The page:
Vol 1, No 23
29 November 1999
C E N T R A L E U R O P E A N N E W S:
News Review for Estonia
All the important news from Estonia
since 20 November 1999
Politics and foreign affairs
The Russian Foreign Ministry called the speech given by Prime Minister Mart Laar at the OSCE Istanbul Summit an "impermissible interference" into Russia's internal affairs. During the meeting, Laar said the "demonisation" of the Chechen nation was "racism, pure and simple," and harshly criticised the Russian military action in the breakaway province.
In the continuing judicial review over the loss of USD 10 million in a sham-investment deal by the now non-existant Pohja-Eesti Pank (North Estonian Bank), the Supreme Court ruled the Central Bank failed in its regulatory duties in this financial mess. The Court placed blame on the former head of the Central Bank, current Finance Minister Siim Kallas, for lax regulations and controls on activities during that time. Kallas and his advisor, Urmas Kaju, remain tied to a criminal case connected to the loss, as the Supreme Court earlier sent back one part of their acquittal to the lower courts for further review.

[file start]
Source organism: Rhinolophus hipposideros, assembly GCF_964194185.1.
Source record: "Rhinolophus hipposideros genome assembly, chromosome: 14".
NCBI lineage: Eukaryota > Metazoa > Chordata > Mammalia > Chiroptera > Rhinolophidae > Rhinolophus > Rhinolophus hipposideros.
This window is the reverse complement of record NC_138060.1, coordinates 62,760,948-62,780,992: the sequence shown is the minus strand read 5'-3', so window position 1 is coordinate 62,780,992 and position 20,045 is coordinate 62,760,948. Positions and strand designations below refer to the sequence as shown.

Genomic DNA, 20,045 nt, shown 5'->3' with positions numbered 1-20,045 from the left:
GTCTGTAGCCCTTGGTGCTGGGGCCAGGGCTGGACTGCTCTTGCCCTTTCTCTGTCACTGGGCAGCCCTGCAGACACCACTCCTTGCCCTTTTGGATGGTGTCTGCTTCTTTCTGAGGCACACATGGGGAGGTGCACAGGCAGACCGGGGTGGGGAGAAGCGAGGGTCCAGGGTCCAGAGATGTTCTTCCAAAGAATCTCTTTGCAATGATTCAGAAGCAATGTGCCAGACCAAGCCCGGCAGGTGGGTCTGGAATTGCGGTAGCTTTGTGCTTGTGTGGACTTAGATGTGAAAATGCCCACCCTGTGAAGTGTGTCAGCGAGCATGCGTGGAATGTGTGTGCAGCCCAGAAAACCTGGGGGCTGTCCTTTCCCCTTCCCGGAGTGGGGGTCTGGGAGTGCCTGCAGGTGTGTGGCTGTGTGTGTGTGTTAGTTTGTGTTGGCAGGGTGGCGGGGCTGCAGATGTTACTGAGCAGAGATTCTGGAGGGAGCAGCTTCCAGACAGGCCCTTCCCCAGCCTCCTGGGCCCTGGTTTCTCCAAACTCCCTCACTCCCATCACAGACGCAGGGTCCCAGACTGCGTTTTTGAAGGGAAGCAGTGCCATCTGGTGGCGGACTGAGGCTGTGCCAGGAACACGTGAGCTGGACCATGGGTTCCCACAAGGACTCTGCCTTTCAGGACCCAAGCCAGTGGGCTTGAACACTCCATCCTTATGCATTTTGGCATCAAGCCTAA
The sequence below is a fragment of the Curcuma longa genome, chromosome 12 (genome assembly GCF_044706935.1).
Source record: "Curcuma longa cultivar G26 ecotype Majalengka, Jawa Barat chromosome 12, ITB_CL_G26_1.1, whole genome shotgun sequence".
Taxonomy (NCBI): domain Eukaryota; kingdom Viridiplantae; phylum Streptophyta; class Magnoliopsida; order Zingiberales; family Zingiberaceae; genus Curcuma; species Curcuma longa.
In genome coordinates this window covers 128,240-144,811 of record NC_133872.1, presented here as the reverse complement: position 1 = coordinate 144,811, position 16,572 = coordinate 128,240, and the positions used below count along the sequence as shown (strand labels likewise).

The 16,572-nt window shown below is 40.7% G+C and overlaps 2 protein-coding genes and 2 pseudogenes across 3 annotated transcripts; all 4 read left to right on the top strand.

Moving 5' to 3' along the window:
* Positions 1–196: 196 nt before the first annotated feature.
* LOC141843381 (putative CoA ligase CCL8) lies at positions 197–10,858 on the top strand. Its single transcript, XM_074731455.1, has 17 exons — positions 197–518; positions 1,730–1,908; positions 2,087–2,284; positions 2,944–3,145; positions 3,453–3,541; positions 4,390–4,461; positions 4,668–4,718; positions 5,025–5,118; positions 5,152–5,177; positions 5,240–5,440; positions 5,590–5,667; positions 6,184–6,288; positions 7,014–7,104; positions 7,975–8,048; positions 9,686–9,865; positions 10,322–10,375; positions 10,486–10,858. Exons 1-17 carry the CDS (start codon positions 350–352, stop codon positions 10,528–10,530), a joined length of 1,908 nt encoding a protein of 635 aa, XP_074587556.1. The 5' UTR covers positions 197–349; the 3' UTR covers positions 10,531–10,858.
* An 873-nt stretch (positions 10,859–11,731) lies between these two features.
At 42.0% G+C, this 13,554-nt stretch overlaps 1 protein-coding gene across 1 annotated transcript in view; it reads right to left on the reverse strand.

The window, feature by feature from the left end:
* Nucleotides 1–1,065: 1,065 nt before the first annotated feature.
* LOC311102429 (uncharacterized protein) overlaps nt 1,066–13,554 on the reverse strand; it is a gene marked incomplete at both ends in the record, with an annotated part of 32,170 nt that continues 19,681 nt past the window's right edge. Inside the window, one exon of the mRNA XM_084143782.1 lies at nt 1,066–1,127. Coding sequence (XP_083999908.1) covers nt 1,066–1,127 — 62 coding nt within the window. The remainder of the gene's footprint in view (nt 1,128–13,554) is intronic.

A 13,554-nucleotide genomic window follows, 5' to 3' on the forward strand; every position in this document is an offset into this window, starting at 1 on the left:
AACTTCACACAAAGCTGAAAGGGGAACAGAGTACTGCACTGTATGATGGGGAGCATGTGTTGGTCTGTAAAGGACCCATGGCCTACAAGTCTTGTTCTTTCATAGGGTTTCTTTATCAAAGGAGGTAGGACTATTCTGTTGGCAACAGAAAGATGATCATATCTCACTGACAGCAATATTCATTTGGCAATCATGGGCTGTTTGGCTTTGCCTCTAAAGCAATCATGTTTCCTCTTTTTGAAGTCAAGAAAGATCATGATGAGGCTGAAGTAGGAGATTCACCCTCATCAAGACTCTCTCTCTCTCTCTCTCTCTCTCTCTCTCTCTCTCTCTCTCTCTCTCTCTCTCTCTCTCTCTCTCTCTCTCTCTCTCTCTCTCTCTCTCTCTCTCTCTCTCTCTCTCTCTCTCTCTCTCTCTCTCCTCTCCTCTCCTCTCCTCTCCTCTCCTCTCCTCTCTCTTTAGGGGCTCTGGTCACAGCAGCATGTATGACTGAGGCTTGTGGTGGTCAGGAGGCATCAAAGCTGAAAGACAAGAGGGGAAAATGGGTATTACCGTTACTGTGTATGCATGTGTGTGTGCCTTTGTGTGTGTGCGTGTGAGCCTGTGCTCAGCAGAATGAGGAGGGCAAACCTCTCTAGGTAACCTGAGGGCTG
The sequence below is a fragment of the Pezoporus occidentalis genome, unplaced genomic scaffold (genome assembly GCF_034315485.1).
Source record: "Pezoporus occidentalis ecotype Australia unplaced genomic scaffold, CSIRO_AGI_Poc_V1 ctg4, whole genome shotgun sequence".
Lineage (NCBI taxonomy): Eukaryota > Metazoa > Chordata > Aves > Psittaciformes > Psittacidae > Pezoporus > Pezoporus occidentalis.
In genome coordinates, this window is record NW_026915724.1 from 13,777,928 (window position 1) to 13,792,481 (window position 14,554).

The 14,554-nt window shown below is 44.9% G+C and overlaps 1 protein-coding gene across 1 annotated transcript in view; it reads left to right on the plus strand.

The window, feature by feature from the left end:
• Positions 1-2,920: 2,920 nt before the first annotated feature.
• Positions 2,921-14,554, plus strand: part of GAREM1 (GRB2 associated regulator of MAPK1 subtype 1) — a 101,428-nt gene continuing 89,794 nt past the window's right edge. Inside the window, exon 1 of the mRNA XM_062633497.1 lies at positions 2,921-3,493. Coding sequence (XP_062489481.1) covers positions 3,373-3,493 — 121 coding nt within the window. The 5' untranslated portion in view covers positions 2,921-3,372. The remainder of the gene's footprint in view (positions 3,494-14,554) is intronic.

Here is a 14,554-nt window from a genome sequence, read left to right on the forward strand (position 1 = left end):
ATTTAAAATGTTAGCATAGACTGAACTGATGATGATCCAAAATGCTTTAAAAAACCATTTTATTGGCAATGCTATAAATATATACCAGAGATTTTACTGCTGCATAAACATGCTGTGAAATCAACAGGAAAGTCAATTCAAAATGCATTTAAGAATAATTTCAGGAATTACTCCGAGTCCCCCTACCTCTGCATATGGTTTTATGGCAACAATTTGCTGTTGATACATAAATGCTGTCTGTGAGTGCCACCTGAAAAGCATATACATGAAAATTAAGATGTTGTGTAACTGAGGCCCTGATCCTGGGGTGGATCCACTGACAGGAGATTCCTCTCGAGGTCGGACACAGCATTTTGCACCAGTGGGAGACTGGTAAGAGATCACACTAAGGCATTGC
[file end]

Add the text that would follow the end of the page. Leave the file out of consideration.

Foreign Minister Toomas Hendrik Ilves was in Brussels to meet with top European Union (EU) officials. Issues concerning CFSP (Common Foreign and Security Policy) and the rapprochement between the EU and WEU were discussed with the the new foreign policy chief of the EU, Javier Solana, while matters concerning Estonia's EU membership were discussed with Enlargement Commissioner Gunter Verheugen. Ilves also travelled to Luxembourg to attend the WEU summit, alongside Defence Minister Juri Luik.
A week long minesweeping exercise was held off the coast of the island of Saaremaa. Ships from the NATO northern fleet joined Baltic minesweepers in the exercise.
The Pensioners' and Families' Party announced it will merge with the Estonian People's Party. The latter is a recent merger product itself, composed of the old Estonian Rural People's Party and the Rural Union. The various parts of the new party, spread out in two different factions, number under a dozen.
Estonia's Ambassador to Ukraine, Tiit Naber, unveiled a computerised classroom in the Ukrainian town of Ivankovo. The Estonian government earlier earmarked Estonian kroons (EEK) 343,000 for the new classroom in the secondary school, but later another EEK 35,200 was needed to finish the project. The classroom will have 18 computers and 2 printers, as well as all necessary software - provided by the firm Datel. Estonia has consistently given assistance to Ukraine, especially in areas affected by the Chernobyl nuclear disaster, which includes Ivankovo.
Economics and Business